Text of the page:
There you have it! Ten science-backed tips to help you sleep better. Remember, be mindful of your health during the day, and good sleep is sure to follow at night.
It’s an unfortunate but nearly universal fact that as we age, we become a little less…um…what’s the word we’re looking for… quick. Or, as our slowed synapses might have it, the brain don’t work so good no more. This is nothing to get down on yourself for—deficits in cognitive performance are a universal consequence of the aging process. It can start from as early as 45 years old, and its myriad forms—cognitive decline, dementia, Alzheimer’s disease—stem from the same basic condition: age. Like your skin and your bones, your brain gradually becomes weaker over time, and things like learning new skills, retaining memories, and using language become more and more difficult. For most, it usually happens so slowly that it’s hard to notice that anything is happening at all.
So is there anything you can do to halt, or at least slow down, this process? For those of us already in the age group most likely to suffer from dementia and mental decline—65 years and older—a variety of methods may help slow the onset, including managing blood sugar levels, staying physically active, consuming a lot of antioxidants (berries are a brain favorite), and keeping the brain challenged with activities like crossword puzzles, ongoing study, and meditation.
But an ounce of prevention is worth a pound of cure. What can be done to reduce the risk of cognitive decline? How can we stop it before it’s begun? The tactics above are certainly useful, but there’s an undervalued factor that’s as simple and effortless as closing your eyes.
Oh yeah, we’re talking about sleep.
You probably already know that when you’re tired, your mind moves a little more slowly than usual, and science has proven this from every angle. Sleep deprivation severely diminishes your ability to learn and retain information, all while decimating your coordination and reaction time to boot.
What’s really troubling is that these problems compound over the long term. One day of low sleep will disrupt a litany of hormonal reactions that your body needs for optimal function. Fortunately, catching up on those lost Zs with some better sleep will more or less right the wrong—the body is nothing if not good at bouncing back.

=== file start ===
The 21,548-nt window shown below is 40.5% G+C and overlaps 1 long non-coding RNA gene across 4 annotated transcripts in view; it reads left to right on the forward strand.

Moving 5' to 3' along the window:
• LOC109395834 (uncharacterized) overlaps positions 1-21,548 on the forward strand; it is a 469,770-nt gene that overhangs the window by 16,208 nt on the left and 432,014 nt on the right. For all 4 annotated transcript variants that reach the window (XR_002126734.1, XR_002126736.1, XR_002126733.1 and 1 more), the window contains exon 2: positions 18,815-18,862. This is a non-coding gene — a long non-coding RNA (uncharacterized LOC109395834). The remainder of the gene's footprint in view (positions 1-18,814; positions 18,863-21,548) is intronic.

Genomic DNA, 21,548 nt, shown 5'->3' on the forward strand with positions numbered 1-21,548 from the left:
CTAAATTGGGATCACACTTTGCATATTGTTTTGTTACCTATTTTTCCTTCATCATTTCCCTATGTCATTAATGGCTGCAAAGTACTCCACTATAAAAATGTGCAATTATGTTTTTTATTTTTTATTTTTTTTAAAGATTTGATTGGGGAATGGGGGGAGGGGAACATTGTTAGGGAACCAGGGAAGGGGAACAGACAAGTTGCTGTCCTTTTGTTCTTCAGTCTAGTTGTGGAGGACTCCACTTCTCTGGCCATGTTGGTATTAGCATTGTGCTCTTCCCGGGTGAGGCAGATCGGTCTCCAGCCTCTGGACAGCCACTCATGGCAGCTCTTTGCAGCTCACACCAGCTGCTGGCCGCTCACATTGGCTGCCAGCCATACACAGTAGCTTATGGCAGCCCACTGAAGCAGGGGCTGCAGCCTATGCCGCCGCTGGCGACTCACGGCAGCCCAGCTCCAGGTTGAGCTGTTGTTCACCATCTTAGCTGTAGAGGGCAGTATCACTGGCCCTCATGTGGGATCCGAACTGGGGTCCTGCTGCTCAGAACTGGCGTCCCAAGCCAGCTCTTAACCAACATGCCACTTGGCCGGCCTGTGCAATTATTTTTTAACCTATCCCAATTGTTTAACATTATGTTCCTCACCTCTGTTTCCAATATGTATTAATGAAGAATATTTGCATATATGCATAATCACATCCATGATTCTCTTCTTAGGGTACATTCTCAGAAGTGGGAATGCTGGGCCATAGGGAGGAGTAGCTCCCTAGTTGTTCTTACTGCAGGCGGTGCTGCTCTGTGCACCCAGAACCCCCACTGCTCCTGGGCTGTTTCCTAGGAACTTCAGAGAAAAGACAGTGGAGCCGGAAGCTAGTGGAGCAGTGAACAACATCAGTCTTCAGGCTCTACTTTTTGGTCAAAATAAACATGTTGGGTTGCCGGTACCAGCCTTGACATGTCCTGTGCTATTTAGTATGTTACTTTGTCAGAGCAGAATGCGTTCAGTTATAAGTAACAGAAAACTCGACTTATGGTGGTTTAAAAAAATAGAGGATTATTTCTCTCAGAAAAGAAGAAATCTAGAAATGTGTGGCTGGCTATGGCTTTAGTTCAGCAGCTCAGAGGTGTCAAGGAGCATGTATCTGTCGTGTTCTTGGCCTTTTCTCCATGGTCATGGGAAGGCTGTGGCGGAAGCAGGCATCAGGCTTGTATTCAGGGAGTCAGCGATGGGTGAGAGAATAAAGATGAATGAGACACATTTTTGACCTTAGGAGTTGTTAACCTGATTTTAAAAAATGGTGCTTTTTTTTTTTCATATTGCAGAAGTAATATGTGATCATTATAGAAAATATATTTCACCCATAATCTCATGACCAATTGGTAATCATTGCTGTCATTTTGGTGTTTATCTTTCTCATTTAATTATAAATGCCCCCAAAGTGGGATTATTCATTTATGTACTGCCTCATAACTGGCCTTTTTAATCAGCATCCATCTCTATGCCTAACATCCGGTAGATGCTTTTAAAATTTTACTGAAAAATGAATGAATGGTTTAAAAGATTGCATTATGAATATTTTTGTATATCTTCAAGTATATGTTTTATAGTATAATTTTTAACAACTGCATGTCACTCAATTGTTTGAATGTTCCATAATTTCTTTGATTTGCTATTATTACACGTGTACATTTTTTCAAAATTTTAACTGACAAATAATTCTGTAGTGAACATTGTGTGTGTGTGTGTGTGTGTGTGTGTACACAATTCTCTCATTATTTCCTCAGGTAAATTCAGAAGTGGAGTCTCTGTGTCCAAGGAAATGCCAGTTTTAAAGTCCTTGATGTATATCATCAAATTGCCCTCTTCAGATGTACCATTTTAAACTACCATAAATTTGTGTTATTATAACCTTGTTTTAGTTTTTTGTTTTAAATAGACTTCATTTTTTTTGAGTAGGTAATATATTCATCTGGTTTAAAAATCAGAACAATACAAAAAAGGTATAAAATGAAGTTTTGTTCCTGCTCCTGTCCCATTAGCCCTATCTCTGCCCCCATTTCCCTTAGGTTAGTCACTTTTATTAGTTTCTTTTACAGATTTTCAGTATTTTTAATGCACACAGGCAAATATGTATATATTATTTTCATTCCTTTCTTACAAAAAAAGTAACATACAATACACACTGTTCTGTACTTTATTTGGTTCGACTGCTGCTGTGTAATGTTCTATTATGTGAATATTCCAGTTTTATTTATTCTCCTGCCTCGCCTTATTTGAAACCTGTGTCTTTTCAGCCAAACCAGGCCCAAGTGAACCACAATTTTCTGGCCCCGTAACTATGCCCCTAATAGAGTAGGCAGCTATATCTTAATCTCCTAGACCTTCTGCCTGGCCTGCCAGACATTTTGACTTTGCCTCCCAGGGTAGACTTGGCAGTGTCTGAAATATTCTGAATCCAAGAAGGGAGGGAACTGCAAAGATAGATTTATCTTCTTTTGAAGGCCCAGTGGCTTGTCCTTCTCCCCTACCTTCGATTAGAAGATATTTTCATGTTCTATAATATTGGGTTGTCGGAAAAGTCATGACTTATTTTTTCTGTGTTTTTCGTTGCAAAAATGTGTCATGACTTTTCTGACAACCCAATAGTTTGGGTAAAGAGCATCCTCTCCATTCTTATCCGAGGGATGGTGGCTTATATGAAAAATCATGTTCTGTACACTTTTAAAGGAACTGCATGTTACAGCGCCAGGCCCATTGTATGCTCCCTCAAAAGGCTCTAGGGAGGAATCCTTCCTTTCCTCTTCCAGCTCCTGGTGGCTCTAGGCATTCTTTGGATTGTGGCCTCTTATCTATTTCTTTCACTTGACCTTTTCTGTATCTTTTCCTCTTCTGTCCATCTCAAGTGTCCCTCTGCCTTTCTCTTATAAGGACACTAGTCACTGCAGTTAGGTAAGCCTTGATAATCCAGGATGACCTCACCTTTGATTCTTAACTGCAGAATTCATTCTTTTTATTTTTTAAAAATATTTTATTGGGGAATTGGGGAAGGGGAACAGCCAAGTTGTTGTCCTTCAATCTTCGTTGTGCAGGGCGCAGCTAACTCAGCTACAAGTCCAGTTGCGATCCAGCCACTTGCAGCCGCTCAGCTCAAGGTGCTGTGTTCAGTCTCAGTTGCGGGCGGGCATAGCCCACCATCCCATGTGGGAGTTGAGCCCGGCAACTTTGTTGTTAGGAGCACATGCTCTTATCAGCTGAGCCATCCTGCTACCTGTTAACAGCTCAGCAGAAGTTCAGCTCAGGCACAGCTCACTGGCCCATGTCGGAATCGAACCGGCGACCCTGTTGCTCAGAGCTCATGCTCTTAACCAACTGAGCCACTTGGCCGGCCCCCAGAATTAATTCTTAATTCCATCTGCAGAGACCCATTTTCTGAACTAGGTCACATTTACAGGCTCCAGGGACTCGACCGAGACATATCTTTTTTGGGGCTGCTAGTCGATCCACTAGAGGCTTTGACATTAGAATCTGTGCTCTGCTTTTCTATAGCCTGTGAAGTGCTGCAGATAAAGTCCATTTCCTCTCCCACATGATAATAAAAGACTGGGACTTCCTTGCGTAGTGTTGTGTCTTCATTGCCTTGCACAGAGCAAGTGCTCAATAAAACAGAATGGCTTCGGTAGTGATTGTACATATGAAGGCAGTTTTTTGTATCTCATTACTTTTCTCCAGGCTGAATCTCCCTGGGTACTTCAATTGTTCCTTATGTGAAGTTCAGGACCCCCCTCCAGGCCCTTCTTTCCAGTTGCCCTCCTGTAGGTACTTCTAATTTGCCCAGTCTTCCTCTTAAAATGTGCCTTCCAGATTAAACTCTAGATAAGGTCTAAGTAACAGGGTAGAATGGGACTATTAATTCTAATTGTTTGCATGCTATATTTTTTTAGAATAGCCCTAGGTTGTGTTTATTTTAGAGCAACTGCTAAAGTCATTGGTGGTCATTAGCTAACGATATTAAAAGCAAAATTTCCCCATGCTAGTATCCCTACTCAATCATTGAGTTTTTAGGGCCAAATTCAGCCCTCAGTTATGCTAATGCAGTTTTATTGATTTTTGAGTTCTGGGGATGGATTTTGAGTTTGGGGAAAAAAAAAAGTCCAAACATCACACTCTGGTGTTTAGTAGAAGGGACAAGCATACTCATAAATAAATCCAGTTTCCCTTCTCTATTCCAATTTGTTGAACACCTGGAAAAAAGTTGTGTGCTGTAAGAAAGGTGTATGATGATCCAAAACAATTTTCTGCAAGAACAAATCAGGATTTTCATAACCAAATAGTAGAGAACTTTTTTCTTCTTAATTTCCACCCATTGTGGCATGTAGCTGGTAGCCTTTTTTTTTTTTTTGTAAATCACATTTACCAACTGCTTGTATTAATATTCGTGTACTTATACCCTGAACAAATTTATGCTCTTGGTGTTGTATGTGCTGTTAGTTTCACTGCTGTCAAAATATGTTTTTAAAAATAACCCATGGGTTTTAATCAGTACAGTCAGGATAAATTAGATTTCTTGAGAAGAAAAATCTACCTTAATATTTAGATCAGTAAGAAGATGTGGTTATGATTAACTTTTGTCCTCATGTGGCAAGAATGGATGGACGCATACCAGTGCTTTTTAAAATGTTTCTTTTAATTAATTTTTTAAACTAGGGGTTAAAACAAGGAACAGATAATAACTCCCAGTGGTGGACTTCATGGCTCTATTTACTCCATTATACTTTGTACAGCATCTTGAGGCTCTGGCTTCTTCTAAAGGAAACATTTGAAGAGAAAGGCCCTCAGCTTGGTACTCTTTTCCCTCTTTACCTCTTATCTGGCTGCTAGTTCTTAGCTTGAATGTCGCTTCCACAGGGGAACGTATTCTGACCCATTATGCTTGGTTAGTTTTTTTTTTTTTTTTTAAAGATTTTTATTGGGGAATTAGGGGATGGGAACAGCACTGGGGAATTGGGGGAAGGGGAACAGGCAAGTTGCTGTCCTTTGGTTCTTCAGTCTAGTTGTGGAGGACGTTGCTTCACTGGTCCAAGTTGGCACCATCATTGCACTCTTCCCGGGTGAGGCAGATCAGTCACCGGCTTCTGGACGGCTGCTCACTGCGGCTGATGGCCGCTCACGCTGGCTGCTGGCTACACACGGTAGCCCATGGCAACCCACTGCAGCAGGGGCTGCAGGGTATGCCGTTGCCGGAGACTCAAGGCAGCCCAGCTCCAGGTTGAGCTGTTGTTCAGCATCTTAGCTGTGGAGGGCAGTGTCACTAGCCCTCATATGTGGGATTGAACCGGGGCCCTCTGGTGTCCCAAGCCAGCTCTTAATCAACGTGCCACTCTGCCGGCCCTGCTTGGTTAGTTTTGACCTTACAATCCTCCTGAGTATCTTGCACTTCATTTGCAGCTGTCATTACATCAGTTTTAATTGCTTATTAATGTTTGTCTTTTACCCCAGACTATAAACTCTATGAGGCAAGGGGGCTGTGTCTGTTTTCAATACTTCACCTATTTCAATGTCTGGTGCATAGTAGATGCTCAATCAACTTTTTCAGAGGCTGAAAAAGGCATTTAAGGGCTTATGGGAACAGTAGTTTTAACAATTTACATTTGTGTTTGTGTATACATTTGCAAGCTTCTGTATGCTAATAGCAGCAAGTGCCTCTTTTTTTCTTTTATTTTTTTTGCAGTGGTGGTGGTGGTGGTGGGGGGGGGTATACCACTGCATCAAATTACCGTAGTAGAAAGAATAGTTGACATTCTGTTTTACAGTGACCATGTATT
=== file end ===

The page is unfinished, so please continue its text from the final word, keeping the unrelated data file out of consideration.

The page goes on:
But what happens if the body isn’t given the time it needs to recover? What if one day of bad sleep is followed by another, and another? A 2014 study in the American Academy of Sleep Medicine sought to answer that question by looking at 2,822 men with a mean age of 76 years. After using a wrist actigraph to study their sleeping habits over an average period of three and a half years, they found that fragmented sleep resulted in a 40 to 50 percent increase in the odds of clinically significant cognitive decline. This is such a severe increase that the study authors equated it with adding on five years of age. They also noted that cognitive impairment is actually increasing in the elderly, making it all the more important to nail down its causes.
Sleep (or lack thereof) is a pretty darn big one, and other studies have found plenty of reasons why. Sleep apnea, for instance, disturbs sleep quality and can result in less oxygen reaching the brain, and a 20-year study of Californian women found that women with problematic sleep were almost twice as likely to experience dementia or cognitive impairment. Other research has found that fragmented sleep, whatever its cause, results in an overall reduction in slow wave sleep, which is crucial for normalizing cortisol and inflammation, which can both lead to mental decline.
In the end, sleep isn’t just important; it’s a pillar of a healthy lifestyle, equally as crucial as diet, exercise, and mental health. Indeed, it has a profound effect on all three. While six pack abs may be impossible to maintain in a nursing home, cognitive function is—especially if you start sleeping better tonight.